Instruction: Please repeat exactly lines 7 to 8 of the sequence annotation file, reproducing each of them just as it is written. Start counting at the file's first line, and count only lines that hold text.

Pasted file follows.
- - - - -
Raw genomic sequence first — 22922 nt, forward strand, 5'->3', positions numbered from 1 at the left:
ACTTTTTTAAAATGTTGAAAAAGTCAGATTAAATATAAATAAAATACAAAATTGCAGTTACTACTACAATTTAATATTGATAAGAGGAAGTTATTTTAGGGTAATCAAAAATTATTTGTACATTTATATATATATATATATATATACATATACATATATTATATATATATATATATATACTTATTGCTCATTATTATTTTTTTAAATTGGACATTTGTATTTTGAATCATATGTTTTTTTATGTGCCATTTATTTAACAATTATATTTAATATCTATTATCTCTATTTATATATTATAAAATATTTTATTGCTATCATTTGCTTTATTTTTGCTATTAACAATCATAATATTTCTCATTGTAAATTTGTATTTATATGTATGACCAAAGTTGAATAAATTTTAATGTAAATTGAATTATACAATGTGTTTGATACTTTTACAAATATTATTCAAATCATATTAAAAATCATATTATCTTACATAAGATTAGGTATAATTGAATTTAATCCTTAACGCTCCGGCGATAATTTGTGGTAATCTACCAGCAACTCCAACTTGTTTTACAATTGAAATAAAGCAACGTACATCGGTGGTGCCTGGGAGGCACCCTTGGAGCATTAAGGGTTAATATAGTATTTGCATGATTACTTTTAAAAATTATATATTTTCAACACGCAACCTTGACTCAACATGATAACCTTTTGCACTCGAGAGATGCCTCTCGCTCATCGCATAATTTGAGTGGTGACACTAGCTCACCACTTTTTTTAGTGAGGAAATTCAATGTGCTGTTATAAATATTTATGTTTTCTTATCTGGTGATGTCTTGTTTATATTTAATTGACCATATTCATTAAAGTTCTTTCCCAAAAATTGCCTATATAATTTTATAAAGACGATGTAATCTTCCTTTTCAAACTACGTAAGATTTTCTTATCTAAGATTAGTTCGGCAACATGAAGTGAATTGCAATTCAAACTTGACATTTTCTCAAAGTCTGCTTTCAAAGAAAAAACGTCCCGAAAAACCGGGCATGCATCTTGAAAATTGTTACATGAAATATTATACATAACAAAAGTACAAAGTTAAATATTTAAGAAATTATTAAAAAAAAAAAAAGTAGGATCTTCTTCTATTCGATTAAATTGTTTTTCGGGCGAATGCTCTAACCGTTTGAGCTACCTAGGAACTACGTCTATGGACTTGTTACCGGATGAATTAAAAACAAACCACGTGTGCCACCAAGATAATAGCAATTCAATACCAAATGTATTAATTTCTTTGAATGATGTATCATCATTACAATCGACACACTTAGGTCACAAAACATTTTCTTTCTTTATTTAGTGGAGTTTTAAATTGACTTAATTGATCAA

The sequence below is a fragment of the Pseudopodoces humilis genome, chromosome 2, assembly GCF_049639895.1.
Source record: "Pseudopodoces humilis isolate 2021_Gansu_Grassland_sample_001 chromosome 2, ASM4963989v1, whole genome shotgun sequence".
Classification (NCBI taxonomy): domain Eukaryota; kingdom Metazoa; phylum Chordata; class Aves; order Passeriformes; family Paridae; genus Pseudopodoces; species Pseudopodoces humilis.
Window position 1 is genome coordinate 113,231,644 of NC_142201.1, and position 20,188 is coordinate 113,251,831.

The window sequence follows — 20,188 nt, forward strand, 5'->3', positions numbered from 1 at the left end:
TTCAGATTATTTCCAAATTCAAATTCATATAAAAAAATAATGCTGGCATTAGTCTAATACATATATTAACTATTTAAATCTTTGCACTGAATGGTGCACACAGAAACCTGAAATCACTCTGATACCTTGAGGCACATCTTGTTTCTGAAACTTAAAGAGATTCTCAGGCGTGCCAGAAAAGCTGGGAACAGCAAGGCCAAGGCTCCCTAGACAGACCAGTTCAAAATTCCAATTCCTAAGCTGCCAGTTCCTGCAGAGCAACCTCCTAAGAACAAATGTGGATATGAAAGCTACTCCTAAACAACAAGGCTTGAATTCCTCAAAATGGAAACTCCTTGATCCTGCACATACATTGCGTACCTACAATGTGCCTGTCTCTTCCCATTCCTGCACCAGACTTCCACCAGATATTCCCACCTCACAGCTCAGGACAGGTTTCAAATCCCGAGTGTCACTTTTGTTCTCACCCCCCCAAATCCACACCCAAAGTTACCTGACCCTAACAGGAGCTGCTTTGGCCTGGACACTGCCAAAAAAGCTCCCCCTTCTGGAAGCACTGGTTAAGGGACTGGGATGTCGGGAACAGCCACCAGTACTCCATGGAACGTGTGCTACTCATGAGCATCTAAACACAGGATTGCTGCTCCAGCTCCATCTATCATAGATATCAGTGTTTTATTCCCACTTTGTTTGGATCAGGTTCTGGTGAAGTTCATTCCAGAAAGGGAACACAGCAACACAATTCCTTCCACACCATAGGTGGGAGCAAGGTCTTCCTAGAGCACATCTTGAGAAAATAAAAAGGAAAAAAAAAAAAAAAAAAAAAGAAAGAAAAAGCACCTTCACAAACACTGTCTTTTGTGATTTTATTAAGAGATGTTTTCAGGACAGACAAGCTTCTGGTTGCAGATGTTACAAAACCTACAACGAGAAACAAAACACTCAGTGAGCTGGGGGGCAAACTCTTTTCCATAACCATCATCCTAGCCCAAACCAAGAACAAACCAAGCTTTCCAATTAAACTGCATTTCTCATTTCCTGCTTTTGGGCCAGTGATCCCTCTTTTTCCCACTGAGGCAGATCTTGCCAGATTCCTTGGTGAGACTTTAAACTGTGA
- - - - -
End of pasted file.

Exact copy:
The window sequence follows — 20,188 nt, forward strand, 5'->3', positions numbered from 1 at the left end:
TTCAGATTATTTCCAAATTCAAATTCATATAAAAAAATAATGCTGGCATTAGTCTAATACATATATTAACTATTTAAATCTTTGCACTGAATGGTGCACACAGAAACCTGAAATCACTCTGATACCTTGAGGCACATCTTGTTTCTGAAACTTAAAGAGATTCTCAGGCGTGCCAGAAAAGCTGGGAACAGCAAGGCCAAGGCTCCCTAGACAGACCAGTTCAAAATTCCAATTCCTAAGCTGCCAGTTCCTGCAGAGCAACCTCCTAAGAACAAATGTGGATATGAAAGCTACTCCTAAACAACAAGGCTTGAATTCCTCAAAATGGAAACTCCTTGATCCTGCACATACATTGCGTACCTACAATGTGCCTGTCTCTTCCCATTCCTGCACCAGACTTCCACCAGATATTCCCACCTCACAGCTCAGGACAGGTTTCAAATCCCGAGTGTCACTTTTGTTCTCACCCCCCCAAATCCACACCCAAAGTTACCTGACCCTAACAGGAGCTGCTTTGGCCTGGACACTGCCAAAAAAGCTCCCCCTTCTGGAAGCACTGGTTAAGGGACTGGGATGTCGGGAACAGCCACCAGTACTCCATGGAACGTGTGCTACTCATGAGCATCTAAACACAGGATTGCTGCTCCAGCTCCATCTATCATAGATATCAGTGTTTTATTCCCACTTTGTTTGGATCAGGTTCTGGTGAAGTTCATTCCAGAAAGGGAACACAGCAACACAATTCCTTCCACACCATAGGTGGGAGCAAGGTCTTCCTAGAGCACATCTTGAGAAAATAAAAAGGAAAAAAAAAAAAAAAAAAAAAGAAAGAAAAAGCACCTTCACAAACACTGTCTTTTGTGATTTTATTAAGAGATGTTTTCAGGACAGACAAGCTTCTGGTTGCAGATGTTACAAAACCTACAACGAGAAACAAAACACTCAGTGAGCTGGGGGGCAAACTCTTTTCCATAACCATCATCCTAGCCCAAACCAAGAACAAACCAAGCTTTCCAATTAAACTGCATTTCTCATTTCCTGCTTTTGGGCCAGTGATCCCTCTTTTTCCCACTGAGGCAGATCTTGCCAGATTCCTTGGTGAGACTTTAAACTGTGA